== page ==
New issue of IRE: A river runs through us

21 August 2023

Mojave poet Natalie Diaz describes a relationship to nature which, while intimately connected to her sense of self and the identity of her people, is, as the Editor notes in his introduction to this new issue of the International Review of Education – Journal of Lifelong Learning (IRE), nevertheless ‘wholly alien to the human–nature dualism of Western thinking, which typically sees nature as a resource for human beings, something separate that we can dominate and exploit, though we depend on it’.

The weather extremes of this summer demonstrate that the climate crisis is no longer something we need to prepare for – it is already upon us, and decisive action, using every resource at our disposal, is overdue. Creating what the Editor terms ‘a green future that leaves no one behind’ means rethinking the purposes of education, including through listening to and learning from community-based Indigenous knowledge systems.

Although much discussion of the role of lifelong learning in creating such a future focuses on ‘the need for workers to reskill and upskill to prepare for the transition to green jobs and industry’, the Editor argues that the crisis ‘requires that we do more with our education and think much more ambitiously about its purpose’. A more effective and transformative use of lifelong learning, he writes, ‘would be to support critical reflection on our assumptions about the future and to create spaces in which hope can be fostered and different futures imagined and enacted’.

The six contributions to this issue explore examples of educational practice, pedagogy and curriculum development which challenge some of the traditional assumptions framing education systems and approaches, and offer actionable recommendations for change, with a particular emphasis on sustainable development and quality.

The articles focus on: the potential benefits of cognitive, social-emotional and behavioural learning to global citizenship education and education for sustainable development; the efforts of higher education institutions to integrate the goals and targets of the 2030 Agenda for Sustainable Development into their structures and activities (an analysis of progress reports prepared by signatories of the United Nations Principles of Responsible Management Education); adult literacy in the context of the 2030 Agenda (with particular reference to Tanzania); non-formal primary equivalency programme outcomes (a case study from Cambodia); initial and continuous professional development of adult educators (a European perspective); and the impact of dual apprenticeship training on skills development, competency transfer and job performance in the crafts sector (a study conducted in Benin).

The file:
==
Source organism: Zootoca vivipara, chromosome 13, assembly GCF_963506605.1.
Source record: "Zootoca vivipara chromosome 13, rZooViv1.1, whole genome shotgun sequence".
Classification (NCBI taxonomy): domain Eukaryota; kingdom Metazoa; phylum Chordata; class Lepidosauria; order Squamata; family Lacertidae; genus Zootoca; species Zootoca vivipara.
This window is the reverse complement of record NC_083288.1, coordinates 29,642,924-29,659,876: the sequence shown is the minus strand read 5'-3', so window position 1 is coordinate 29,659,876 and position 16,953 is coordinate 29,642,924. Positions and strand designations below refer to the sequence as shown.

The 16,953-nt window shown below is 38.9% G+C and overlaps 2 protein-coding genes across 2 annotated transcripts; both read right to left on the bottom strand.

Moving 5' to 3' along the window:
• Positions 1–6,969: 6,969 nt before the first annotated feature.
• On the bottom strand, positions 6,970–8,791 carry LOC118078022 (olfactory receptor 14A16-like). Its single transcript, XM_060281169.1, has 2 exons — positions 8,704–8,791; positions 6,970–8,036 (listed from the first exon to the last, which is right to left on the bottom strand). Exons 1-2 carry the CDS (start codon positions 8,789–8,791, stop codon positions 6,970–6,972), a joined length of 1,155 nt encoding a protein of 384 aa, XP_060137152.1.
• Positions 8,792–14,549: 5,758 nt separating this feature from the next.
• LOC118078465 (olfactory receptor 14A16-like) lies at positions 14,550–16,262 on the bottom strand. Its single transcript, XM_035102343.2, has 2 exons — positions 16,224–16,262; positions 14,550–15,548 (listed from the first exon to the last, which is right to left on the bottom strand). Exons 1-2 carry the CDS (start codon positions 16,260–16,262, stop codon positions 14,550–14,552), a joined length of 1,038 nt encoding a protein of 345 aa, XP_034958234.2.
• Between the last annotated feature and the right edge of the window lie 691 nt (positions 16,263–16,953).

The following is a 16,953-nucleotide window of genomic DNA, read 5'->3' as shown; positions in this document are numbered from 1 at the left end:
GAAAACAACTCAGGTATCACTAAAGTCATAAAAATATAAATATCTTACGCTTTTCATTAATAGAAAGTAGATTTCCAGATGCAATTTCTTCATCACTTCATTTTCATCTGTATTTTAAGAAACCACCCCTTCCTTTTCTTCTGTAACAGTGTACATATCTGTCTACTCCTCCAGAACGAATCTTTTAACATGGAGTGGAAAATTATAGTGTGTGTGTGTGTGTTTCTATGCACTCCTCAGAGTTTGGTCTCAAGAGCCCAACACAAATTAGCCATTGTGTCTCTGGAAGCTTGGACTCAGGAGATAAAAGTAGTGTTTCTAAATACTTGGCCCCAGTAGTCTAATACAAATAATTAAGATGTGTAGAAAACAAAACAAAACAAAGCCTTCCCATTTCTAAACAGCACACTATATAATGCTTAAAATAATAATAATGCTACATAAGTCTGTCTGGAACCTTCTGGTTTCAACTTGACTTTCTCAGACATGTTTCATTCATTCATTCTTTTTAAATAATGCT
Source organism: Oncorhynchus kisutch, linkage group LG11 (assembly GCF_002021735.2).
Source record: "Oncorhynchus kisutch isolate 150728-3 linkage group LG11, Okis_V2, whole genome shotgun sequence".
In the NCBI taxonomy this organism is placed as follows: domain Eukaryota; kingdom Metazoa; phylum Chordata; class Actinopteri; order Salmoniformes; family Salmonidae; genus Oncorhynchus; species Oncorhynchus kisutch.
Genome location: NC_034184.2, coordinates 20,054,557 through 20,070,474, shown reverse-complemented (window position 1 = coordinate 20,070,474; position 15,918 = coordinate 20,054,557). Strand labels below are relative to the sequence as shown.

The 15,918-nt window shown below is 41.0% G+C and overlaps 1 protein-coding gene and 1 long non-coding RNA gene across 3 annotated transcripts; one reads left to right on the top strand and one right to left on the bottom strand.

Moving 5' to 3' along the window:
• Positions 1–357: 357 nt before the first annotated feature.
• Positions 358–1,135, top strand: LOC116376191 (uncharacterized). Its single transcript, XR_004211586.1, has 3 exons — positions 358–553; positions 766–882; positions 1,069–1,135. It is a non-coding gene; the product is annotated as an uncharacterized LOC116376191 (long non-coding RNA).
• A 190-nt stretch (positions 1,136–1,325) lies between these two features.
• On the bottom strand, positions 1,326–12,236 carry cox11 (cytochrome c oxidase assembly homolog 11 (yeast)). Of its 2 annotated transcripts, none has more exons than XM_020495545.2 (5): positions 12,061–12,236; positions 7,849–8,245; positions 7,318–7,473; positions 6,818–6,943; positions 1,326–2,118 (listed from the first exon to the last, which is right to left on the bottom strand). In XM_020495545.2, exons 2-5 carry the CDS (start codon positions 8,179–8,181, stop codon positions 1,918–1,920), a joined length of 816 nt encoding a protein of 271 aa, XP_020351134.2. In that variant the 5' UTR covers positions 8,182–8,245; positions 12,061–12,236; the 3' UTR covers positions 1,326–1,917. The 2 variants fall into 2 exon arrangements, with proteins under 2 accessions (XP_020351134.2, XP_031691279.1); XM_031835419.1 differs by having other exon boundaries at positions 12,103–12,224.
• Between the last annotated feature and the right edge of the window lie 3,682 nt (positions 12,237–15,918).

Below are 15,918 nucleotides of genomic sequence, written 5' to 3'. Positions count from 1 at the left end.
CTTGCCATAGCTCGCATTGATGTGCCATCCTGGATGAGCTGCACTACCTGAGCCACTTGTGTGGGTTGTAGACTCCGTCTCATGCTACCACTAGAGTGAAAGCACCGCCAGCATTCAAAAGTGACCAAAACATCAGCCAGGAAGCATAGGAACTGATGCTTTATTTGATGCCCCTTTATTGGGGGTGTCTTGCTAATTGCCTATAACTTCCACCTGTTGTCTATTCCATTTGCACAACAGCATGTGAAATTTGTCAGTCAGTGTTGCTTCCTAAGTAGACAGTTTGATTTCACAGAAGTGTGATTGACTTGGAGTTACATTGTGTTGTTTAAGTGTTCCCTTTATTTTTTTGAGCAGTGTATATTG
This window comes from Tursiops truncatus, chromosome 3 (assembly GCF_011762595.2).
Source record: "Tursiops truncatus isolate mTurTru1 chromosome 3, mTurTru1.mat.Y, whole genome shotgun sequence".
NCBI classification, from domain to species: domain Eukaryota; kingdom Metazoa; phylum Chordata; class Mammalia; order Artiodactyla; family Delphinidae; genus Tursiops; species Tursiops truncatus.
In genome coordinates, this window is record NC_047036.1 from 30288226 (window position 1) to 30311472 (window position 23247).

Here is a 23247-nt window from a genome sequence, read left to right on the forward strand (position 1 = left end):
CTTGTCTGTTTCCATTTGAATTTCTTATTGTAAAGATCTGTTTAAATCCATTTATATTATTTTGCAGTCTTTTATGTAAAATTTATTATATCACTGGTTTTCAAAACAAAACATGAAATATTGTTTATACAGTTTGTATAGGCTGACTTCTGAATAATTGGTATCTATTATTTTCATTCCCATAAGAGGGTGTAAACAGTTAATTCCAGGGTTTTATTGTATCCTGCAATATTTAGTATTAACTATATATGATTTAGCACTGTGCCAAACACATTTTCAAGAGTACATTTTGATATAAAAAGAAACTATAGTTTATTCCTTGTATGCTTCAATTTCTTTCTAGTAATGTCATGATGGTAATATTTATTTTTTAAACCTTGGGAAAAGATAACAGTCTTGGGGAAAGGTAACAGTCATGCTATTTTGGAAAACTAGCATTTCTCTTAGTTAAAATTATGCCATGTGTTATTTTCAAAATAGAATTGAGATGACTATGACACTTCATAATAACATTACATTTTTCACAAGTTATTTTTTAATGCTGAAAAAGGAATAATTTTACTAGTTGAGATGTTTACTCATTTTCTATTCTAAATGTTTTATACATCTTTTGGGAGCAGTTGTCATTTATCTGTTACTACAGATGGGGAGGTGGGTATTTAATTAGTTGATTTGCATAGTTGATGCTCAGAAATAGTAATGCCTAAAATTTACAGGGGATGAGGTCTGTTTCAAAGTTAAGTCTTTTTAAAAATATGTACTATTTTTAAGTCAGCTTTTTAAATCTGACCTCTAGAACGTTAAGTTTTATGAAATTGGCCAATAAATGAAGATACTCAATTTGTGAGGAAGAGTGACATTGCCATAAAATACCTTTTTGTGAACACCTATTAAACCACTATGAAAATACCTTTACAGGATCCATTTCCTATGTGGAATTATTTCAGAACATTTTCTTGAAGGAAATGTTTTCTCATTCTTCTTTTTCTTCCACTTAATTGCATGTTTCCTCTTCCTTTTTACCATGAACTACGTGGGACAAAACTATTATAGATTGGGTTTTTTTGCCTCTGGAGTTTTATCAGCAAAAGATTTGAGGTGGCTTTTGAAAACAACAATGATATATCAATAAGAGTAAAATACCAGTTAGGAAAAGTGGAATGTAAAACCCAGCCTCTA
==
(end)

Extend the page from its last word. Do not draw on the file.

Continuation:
These articles highlight, among other things, the lack of ambition that has characterised much policy thinking about lifelong learning in past decades. Adult education has been reconceptualised in terms of human capital development and valued in terms of its economic outcomes, chief among them the creation and maintenance of a pool of employment-ready workers willing to train and retrain throughout their lives to support economic growth.

‘Lifelong learning has come to be seen by policymakers as not much more than a means of socio-economic reproduction’, the Editor writes in conclusion. ‘As such, it is ill-equipped to transform the future, and might be said to represent a barrier to the necessary renewal of our relationship with each other and with the natural world, a net contributor to unsustainable development.’ To support the sort of change described by the International Commission on the Futures of Education and in the United Nations’ Transforming Education Summit vision statement, ‘[Lifelong learning] needs to be reframed in terms of collective action and the empowerment of individuals and communities. It should support dialogue, democratic engagement and critical thinking, and acknowledge the need for people to recalibrate their relationships with one another and with the natural environment.’

Access the new issue of the International Review of Education – Journal of Lifelong Learning (IRE)

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